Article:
[Date Prev][Date Next][Thread Prev][Thread Next][Date Index][Thread Index][Subject Index][Author Index]

Re: _Neovenator_

 >         _Neovenator's_ ilium looks a heckuva lot like the ilium of
 > _Metriacanthosaurus_!  Specifically, they both have a sharply angled
 > postacetabular process.
 I took a look at Steve Hutt et al.'s paper last night and, gadzooks, 
 you're right.  Unfortunately the ilium (or what's preserved of it) is 
 only shown in the reconstruction of the entire skeleton, and is not 
 individually figured.  Still, this part of the ilium is similar.
 >         Further investigation of _Stokesosaurus_, which I have previously
 > suggested had a similar hip, shows that the ilium of that taxon only appears
 > to have the sharply angled postacetabular process when the ilium is viewed
 > at a slight angle (as the lower picture in Madsen 1976 shows).  
 I have _Stokesosaurus_ pegged as a possible Late Jurassic 
 tyrannosaurid.  A tyrannosaurid-like braincase from Cleveland-Lloyd 
 quarry has been tentaively referred to this beastie.  Wait and see.
 Tim Williams

> > character has also been attributed by Paul (_PDW_, 1988) to
> > _Yangchuanosaurus_, but _Y. magnus_ does not exhibit this condition, I have
> > yet to see a photo of _Y. shanyouenensis_ [sic], and the smaller species is
> > said to have a "distorted" ilium.  Indeed, Currie and Xiao [sic?] (1993)
> > suggest that the ilium of _Yangcuanosaurus_ is incorrectly restored, based
> > on the ilium of _Sinraptor_.  Considering the differences in the pelvi of
> > _S. dongi_ and _Yangchuanosaurus_, this statement is perhaps premature, but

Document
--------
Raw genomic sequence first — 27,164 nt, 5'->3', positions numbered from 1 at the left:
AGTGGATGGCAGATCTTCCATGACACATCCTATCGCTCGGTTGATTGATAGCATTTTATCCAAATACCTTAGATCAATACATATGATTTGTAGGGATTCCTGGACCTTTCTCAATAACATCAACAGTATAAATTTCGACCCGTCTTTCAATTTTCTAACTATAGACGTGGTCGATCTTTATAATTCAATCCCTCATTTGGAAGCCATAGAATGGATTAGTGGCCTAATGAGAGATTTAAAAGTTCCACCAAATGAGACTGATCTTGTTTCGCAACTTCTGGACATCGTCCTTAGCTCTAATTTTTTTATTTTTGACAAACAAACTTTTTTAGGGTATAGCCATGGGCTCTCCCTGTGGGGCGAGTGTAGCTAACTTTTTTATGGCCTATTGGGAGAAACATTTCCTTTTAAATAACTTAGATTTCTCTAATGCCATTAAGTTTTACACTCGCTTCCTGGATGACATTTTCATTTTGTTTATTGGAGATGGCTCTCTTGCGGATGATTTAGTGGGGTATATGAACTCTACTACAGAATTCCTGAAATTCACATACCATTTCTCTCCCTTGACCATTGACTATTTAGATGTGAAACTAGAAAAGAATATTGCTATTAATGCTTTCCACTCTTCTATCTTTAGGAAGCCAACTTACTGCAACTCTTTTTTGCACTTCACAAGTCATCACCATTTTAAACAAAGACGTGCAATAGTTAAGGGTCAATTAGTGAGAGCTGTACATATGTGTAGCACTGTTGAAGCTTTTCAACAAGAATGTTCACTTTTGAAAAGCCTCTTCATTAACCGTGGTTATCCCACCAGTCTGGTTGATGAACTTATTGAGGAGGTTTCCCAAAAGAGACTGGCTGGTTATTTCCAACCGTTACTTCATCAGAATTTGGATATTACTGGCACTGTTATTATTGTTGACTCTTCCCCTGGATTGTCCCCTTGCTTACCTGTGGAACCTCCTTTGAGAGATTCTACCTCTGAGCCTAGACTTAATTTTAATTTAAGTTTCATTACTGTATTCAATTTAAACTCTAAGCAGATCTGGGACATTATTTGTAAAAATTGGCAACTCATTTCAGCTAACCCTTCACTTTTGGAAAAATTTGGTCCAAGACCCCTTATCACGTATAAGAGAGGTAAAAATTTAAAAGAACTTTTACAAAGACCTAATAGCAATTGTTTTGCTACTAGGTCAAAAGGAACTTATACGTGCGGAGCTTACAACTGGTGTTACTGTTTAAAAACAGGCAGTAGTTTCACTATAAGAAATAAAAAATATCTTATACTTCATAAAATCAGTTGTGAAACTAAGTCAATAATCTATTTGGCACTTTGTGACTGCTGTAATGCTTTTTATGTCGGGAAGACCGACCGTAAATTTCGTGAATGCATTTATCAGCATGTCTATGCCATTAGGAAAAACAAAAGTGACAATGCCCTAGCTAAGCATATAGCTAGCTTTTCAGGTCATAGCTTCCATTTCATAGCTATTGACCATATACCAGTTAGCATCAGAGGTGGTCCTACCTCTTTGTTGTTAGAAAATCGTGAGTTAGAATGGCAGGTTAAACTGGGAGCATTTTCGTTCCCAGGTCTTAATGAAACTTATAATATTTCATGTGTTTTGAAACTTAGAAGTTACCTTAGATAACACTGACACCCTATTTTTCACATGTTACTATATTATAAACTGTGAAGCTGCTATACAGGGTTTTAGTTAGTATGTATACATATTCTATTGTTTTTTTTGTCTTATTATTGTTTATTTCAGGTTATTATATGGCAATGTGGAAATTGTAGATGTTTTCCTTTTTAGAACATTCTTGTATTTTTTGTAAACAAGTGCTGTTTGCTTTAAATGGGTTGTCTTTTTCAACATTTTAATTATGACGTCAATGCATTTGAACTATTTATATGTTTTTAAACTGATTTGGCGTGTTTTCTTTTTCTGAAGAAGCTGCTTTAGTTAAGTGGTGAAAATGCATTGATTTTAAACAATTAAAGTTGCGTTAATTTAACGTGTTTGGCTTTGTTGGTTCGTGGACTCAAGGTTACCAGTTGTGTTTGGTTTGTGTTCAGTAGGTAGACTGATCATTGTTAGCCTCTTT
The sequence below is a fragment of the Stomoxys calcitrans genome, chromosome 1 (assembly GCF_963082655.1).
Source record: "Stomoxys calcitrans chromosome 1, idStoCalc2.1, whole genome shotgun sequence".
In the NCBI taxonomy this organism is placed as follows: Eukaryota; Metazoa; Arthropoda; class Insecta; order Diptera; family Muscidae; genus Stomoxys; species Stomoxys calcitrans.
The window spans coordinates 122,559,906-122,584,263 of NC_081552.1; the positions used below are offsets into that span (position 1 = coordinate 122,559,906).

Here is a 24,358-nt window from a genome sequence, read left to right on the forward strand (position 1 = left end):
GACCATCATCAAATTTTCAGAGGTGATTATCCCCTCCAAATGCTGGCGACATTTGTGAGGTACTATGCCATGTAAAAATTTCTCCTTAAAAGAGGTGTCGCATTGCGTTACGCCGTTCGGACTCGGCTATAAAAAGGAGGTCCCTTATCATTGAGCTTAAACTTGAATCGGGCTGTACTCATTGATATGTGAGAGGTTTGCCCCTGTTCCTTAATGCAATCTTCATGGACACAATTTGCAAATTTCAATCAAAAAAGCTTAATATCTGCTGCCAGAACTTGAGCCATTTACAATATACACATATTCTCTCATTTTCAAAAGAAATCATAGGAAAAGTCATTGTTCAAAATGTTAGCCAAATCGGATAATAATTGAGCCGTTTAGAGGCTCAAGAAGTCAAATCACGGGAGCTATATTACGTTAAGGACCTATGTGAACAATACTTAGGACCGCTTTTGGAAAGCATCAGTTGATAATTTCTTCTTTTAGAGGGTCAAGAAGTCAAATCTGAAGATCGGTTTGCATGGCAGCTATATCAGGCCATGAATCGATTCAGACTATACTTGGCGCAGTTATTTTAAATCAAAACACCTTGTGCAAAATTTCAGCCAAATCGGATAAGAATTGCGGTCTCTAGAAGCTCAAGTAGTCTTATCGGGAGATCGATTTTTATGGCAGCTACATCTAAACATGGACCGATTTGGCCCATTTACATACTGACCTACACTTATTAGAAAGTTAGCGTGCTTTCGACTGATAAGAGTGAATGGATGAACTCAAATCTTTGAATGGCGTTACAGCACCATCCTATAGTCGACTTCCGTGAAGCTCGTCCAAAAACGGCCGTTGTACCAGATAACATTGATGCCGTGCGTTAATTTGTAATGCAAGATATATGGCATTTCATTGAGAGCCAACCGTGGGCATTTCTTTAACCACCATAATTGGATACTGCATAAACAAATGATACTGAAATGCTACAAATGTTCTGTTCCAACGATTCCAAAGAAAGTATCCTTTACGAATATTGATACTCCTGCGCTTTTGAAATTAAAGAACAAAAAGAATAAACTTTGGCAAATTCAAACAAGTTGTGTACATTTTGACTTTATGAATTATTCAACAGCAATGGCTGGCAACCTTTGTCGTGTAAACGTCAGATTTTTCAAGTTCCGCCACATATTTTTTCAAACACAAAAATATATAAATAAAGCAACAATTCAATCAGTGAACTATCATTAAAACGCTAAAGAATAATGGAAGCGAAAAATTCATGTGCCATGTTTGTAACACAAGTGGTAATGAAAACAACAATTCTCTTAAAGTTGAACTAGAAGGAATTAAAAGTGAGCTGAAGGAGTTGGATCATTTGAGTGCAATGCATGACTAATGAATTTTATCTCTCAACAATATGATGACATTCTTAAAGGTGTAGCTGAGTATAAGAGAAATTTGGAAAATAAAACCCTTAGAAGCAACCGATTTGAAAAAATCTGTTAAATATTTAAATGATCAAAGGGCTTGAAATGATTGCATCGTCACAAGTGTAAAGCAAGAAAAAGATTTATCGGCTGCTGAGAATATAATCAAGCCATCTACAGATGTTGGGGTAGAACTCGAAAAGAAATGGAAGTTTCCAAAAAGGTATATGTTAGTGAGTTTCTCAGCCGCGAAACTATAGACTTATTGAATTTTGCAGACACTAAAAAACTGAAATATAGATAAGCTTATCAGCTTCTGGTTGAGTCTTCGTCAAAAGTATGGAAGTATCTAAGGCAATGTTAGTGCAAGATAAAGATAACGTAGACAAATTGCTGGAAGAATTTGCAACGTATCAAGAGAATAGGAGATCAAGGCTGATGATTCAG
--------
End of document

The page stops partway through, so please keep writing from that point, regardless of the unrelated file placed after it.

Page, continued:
> > for now the character is at least undiscernable in the latter taxon and
> > absent in the former.
> >         This suggests that this condition is a synapomorphy which links
> > _Metriacanthosaurus_ and _Neovenator_.  The vertebral spines of the latter
> > taxon are somewhat (around 20%?) lower than the former, and they are
> > different in other aspects, but of course it is not the differences which
> > concern us.  Tthis does suggest that least three seperate groups of
> > allosauroids (Sinraptoridae, Charcarodontosauridae, and Allosauridae) had
> > high-spined and low-spined morphs.
> > 
> >         Wagner
> > +--------------------------------------------------------------------------+
> > | Jonathan R. Wagner            "You can clade if you want to,     |
> > | Department of Geosciences      You can leave your friends behind |
> > | Texas Tech University          Because your friends don't clade  |
> > | Lubbock, TX 79409               and if they don't clade, |
> > |   *** wagner@ttu.edu ***       Then they're no friends of mine." |
> > |       Web Page:  http://faraday.clas.virginia.edu/~jrw6f         |
> > +--------------------------------------------------------------------------+
> > 
> >